How ‘rainbow alliance’ at Norfolk County Council faded away - and the Conservatives took control

Flashback to 2013, when Labour's George Nobbs, Liberal Democrat James Joyce (left) and UKIP's Tony C

Flashback to 2013, when Labour's George Nobbs, Liberal Democrat James Joyce (left) and UKIP's Tony Coke (right) announce intentions for the leadership of Norfolk County Council. Photo: Steve Adams

Norfolk County Council returned to the control of the Tories on Monday after the alliance of Labour, UKIP and the Liberal Democrats lost support of the Greens. Dan Grimmer reports.

Norfolk County Council's new leader Cliff Jordan.

Norfolk County Council's new leader Cliff Jordan. - Credit: Submitted

In the end, it was a strangely muted return to power for the Conservatives at Norfolk County Council, after three years on the sidelines.

When Green leader Richard Bearman sent an email to fellow councillors on Friday, announcing that the Greens would not be supporting Labour's George Nobbs as leader, the die was cast for the so-called rainbow alliance.

Yet the Conservatives, you suspect, might rather have waited until the county council elections next year before taking back control.

The decision by the Greens, just a few days after Labour took back four Norwich seats from them on the city council, to abstain, rather left the Conservatives with no choice but to climb back into the driver's seat.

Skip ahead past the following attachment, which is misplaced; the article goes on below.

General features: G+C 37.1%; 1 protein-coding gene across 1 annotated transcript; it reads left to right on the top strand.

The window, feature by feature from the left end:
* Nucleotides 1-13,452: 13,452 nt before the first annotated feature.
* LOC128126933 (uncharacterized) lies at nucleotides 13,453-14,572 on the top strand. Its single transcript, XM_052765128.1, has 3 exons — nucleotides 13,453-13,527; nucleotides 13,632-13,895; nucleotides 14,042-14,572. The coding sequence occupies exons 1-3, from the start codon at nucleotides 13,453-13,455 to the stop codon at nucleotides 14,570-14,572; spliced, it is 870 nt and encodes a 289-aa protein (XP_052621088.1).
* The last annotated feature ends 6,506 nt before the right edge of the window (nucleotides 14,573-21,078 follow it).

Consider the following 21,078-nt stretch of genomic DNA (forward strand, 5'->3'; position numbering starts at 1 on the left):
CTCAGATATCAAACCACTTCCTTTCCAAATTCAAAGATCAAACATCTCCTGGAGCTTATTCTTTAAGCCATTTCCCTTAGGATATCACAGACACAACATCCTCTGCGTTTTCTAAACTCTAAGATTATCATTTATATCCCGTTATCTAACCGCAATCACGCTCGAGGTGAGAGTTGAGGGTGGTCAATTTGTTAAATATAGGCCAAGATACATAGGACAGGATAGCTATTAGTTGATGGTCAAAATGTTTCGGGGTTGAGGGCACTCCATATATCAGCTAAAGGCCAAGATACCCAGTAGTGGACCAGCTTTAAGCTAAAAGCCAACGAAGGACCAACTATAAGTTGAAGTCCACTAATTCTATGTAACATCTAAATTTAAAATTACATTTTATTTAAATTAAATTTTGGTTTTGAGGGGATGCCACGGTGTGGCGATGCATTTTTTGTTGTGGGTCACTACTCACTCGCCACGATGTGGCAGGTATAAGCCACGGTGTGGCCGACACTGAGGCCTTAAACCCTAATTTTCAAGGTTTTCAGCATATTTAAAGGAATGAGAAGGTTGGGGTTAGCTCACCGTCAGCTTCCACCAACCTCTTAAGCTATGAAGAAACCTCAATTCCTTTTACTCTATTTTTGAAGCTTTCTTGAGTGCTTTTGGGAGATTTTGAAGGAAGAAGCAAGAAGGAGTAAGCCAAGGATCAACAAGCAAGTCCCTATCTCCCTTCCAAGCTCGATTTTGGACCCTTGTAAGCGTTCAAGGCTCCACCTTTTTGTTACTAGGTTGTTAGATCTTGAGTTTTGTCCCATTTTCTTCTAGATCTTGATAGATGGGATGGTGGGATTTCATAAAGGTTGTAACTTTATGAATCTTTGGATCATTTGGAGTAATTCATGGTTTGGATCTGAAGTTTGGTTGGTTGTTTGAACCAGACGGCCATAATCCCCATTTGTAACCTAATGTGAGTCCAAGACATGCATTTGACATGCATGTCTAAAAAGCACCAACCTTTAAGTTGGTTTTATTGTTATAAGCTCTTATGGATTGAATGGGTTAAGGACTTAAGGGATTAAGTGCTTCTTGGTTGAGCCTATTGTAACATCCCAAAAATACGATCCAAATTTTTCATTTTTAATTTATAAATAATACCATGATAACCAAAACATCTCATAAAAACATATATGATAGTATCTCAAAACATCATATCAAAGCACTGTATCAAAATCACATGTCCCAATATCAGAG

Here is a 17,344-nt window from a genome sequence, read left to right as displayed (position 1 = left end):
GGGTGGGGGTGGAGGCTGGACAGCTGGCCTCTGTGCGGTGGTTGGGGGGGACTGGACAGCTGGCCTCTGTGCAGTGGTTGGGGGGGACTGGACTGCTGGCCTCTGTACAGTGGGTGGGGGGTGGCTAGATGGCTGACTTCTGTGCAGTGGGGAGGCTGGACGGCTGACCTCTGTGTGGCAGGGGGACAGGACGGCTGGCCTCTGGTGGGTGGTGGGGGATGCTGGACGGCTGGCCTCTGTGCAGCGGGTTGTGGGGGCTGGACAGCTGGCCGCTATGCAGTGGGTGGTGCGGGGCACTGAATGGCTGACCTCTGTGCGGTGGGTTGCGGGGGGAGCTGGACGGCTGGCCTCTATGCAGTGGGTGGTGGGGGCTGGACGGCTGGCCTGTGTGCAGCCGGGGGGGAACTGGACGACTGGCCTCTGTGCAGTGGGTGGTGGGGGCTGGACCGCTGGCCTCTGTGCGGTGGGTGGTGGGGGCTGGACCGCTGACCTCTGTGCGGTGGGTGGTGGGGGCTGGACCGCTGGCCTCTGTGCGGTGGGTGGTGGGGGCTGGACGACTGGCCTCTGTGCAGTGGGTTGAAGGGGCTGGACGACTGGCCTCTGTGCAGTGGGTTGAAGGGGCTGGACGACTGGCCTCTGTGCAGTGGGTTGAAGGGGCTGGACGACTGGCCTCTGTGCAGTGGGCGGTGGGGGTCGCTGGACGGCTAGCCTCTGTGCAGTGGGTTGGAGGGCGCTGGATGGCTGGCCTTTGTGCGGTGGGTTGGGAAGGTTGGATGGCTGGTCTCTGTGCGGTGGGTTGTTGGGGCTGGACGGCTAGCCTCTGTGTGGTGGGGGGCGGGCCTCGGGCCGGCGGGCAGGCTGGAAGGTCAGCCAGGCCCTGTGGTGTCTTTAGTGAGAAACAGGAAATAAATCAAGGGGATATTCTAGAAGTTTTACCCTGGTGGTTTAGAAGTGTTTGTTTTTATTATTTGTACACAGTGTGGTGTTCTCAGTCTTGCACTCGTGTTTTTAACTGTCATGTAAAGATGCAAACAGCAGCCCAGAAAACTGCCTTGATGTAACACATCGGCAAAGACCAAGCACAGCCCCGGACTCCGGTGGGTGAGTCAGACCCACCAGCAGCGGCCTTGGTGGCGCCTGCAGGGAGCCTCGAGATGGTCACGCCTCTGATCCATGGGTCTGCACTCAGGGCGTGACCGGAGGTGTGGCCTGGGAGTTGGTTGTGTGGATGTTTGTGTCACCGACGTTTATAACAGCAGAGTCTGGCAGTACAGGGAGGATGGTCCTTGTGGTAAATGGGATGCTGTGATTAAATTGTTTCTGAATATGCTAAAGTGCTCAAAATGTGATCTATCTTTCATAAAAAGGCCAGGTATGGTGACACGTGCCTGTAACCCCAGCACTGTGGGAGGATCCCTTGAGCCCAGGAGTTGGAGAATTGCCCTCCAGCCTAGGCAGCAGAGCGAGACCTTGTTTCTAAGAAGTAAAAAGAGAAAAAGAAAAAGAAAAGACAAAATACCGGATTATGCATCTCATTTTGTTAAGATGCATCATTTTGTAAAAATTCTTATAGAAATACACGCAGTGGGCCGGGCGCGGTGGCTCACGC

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Before the meeting, there were rumours some Tories, who had only picked Cliff Jordan as their group leader by a reportedly single vote over Graham Plant, might stay away.

As it turned out, there was just one Conservative absentee - Claire Bowes - and Mr Jordan even got a vote in his favour from UKIP's Jonathan Childs.

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However, former Conservative council leader Bill Borrett provided one of the most entertaining moments of the meeting, when he mistakenly answered Nobbs when asked who he wanted to vote for, before rapidly correcting himself.

Fellow Conservative Michael Carttiss provided another when he shouted 'Time for a change', just as Mr Jordan took up his seat on the top table - to which a quick-witted political opponent yelled: 'What, already?'

For Mr Nobbs, the vote signalled the end to a three-year leadership stint. The surprise scale of UKIP's success in the county council elections of 2013 led to an unusual alliance between them, Labour and the Liberal Democrats, with Green 'support'. That alliance was forged because of a common desire to stop an incinerator being built in Norfolk and to return the council to a committee system.

To the surprise of many, and partly thanks to rifts within the Conservative ranks, the alliance endured, with Mr Nobbs elected as the leader of the council three times.

During his time, the incinerator contract was ripped up, work on the Northern Distributor Road started, the A11 was dualled and millions of pounds of cuts agreed.

A keen student of history, one of Mr Nobbs's political heroes is American Democrat Huey Long.

Mr Long divided opinion and was variously labelled a socialist, radical, demagogue and dictator.

He was assassinated during a presidential bid with his final words 'God, don't let me die. I have so much to do.'

Mr Nobbs will feel his leadership was brought to a similarly premature, although less bloody, end.

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